The Mondulkiri Provincial Administration has requested the Ministry of Interior to allocate more than 3,000ha of land in the Nam Lear Wildlife Sanctuary, which is under the jurisdiction of the Ministry of Environment, for the construction of a new border gate and administrative infrastructure.

According to a letter sent to the interior minister on February 5, the land would be designated a special economic development zone along the border. The land is in Pech Chreada district's Bou Sra commune.

The letter noted: “In the current situation, the provincial administration would like to manage and protect the land and avoid loss due to encroachment and illegal forest occupation.”

Provincial governor Svay Sam Eang said in the letter that the old Nam Lear border gate is surrounded by land concessions, which the government has authorised a company, Kovi Phama, to plant rubber plantations. There is no land for an administrative area, and traffic must travel through the rubber plantations, which will have serious side effects.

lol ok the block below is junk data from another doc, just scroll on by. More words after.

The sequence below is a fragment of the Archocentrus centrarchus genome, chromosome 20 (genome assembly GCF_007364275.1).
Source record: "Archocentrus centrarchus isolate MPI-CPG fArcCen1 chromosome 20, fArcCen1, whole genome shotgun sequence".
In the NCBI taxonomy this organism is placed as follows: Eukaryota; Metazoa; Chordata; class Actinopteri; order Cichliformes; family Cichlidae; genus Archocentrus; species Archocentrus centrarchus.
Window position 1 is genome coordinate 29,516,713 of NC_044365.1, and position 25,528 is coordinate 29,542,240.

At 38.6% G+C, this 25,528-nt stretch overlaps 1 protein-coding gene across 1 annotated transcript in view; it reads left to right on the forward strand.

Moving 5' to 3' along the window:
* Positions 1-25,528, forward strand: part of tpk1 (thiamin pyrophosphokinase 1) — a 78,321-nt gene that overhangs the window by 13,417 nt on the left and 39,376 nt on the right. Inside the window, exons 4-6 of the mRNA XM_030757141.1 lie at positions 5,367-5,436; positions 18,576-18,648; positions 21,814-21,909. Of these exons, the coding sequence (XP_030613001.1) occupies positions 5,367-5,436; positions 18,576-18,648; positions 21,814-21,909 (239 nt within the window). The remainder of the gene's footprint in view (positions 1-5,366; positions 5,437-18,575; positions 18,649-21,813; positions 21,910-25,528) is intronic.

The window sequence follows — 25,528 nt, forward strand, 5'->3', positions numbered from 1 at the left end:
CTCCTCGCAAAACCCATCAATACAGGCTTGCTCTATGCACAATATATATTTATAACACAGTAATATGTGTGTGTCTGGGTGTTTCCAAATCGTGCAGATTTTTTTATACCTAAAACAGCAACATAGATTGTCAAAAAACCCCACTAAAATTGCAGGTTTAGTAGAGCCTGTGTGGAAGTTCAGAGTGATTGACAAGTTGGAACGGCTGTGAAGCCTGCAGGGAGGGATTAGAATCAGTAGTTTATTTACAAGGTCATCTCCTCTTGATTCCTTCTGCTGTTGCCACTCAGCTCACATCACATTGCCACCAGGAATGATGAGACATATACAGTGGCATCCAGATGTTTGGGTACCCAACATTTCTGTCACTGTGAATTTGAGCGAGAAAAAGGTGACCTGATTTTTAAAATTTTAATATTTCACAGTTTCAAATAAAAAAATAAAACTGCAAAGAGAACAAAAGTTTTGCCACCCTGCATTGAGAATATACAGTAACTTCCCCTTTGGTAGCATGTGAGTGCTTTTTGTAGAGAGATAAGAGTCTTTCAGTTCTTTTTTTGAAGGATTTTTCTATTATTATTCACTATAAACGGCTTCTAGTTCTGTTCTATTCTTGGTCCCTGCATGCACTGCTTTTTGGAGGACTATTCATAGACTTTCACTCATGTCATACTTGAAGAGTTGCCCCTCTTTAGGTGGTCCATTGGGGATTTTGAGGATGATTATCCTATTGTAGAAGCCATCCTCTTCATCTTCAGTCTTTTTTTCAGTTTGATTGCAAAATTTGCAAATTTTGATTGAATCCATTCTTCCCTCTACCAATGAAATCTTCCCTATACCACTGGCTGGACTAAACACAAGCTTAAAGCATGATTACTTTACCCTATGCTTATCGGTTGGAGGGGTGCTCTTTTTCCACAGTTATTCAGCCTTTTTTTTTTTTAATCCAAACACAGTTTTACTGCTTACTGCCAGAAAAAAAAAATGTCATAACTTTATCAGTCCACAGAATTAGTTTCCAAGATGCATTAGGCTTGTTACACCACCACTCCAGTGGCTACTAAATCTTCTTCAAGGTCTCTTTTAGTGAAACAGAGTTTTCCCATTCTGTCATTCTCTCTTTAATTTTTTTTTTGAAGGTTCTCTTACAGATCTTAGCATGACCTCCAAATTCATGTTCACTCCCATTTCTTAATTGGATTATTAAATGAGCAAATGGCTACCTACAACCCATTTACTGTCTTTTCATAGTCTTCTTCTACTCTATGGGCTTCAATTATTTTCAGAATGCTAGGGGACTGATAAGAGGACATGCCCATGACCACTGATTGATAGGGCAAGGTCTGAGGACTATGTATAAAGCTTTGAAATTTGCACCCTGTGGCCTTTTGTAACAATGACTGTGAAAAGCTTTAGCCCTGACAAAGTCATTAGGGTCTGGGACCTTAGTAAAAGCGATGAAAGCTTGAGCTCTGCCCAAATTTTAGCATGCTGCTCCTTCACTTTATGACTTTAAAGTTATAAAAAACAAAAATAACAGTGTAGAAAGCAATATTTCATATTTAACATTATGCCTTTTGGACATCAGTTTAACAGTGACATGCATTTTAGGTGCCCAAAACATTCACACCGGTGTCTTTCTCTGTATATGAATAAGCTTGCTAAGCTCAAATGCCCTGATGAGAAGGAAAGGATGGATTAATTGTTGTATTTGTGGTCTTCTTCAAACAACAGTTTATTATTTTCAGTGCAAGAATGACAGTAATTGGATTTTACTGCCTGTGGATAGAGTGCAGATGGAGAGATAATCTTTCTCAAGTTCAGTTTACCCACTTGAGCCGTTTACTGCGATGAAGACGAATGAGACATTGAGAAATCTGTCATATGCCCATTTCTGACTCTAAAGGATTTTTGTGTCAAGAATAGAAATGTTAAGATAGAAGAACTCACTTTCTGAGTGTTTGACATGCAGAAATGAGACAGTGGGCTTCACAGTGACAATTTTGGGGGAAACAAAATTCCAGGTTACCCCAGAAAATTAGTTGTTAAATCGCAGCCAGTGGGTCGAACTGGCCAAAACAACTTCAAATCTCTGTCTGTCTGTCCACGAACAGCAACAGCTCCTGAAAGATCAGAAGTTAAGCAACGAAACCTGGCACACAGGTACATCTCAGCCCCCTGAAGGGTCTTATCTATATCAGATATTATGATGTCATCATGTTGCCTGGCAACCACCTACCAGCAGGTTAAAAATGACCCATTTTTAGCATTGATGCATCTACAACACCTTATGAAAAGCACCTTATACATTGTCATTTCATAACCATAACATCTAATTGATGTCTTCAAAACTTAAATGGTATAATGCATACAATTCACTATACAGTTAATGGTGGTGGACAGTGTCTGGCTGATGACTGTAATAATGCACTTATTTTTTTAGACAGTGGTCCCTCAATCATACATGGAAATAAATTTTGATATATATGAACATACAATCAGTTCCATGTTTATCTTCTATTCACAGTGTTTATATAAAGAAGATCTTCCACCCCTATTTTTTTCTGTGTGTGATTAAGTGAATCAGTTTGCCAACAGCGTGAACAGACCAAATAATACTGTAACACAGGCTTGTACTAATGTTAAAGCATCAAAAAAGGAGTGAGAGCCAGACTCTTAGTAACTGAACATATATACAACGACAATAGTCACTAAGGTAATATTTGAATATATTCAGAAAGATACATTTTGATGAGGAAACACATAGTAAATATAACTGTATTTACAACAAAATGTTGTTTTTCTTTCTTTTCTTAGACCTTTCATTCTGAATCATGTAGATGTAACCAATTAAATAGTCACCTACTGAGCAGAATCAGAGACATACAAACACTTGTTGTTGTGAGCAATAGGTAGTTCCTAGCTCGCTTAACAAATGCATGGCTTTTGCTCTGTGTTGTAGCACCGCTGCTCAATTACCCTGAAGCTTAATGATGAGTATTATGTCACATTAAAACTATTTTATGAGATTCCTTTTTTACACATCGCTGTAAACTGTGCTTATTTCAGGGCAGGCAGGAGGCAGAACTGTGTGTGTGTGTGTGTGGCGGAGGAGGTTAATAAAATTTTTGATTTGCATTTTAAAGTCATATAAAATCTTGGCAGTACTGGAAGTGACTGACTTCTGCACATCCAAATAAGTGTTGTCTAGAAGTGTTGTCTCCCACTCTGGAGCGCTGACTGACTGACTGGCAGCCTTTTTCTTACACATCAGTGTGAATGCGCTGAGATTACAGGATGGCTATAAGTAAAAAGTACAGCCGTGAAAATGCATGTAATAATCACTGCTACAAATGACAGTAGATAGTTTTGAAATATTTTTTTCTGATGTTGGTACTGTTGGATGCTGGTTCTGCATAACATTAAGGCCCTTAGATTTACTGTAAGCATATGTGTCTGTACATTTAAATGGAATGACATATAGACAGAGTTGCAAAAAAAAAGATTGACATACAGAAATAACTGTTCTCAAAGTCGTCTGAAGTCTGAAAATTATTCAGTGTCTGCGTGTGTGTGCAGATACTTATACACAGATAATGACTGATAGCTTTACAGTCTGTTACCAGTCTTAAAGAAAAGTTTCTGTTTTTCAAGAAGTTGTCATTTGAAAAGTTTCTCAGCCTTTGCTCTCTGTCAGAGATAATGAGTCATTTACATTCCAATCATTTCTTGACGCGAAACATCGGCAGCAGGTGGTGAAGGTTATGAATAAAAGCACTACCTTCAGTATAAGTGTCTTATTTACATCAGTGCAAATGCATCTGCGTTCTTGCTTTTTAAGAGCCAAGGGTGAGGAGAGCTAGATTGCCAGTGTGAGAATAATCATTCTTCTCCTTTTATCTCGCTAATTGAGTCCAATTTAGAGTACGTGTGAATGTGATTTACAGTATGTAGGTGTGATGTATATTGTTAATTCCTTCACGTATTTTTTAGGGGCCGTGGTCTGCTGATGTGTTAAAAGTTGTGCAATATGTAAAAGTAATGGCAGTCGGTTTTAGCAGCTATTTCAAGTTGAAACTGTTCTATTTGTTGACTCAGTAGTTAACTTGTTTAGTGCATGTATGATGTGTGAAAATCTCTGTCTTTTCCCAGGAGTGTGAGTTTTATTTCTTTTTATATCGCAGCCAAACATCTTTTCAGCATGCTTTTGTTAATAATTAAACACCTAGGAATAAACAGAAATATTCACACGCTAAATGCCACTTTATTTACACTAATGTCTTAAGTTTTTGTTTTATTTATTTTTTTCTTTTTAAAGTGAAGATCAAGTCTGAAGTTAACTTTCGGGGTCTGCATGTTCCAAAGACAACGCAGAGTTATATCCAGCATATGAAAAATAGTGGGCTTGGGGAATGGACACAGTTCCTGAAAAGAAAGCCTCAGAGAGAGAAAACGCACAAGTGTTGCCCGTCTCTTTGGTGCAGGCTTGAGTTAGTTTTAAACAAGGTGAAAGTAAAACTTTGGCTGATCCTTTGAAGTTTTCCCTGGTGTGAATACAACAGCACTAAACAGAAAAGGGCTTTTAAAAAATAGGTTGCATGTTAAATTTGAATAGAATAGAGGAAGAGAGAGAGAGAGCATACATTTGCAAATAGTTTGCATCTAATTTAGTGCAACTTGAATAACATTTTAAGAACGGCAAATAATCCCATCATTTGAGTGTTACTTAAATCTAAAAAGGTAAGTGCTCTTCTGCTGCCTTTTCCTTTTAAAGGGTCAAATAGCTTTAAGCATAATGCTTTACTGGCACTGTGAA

Sam Eang said: “The provincial administration plans to maintain the land and propose to relocate the old border gate to a new location more than 2km away in order to improve the border gate’s administrative infrastructure and turn the area into a special economic zone.”

He added that the administrative infrastructure of the new border gate will contribute to national economic growth and improve the living standards of the people in the border areas.

According to the letter, the proposed land will be used to construct various projects, such as residential, industrial, and agricultural areas and a reforestation farm.

Provincial environment department director Keo Sopheak told The Post on April 26 that the proposal had not yet been confirmed.

Interior ministry spokesman Khieu Sopheak and environment ministry spokesman Neth Pheaktra declined to provide details, saying they needed more time to look into the matter.

Mondulkiri’s Indigenous People Network coordinator Kreung Tola said if the government granted the request, it would amount to a nod for deforestation of a protected area with scarce resources.

“The proposal is not honest, and if there is a unanimous decision, it would be like destroying the land and the natural resources that remain in the sanctuary,” Tola said. “It also violates the rights of indigenous peoples, because this place is the people’s rotation rice field.”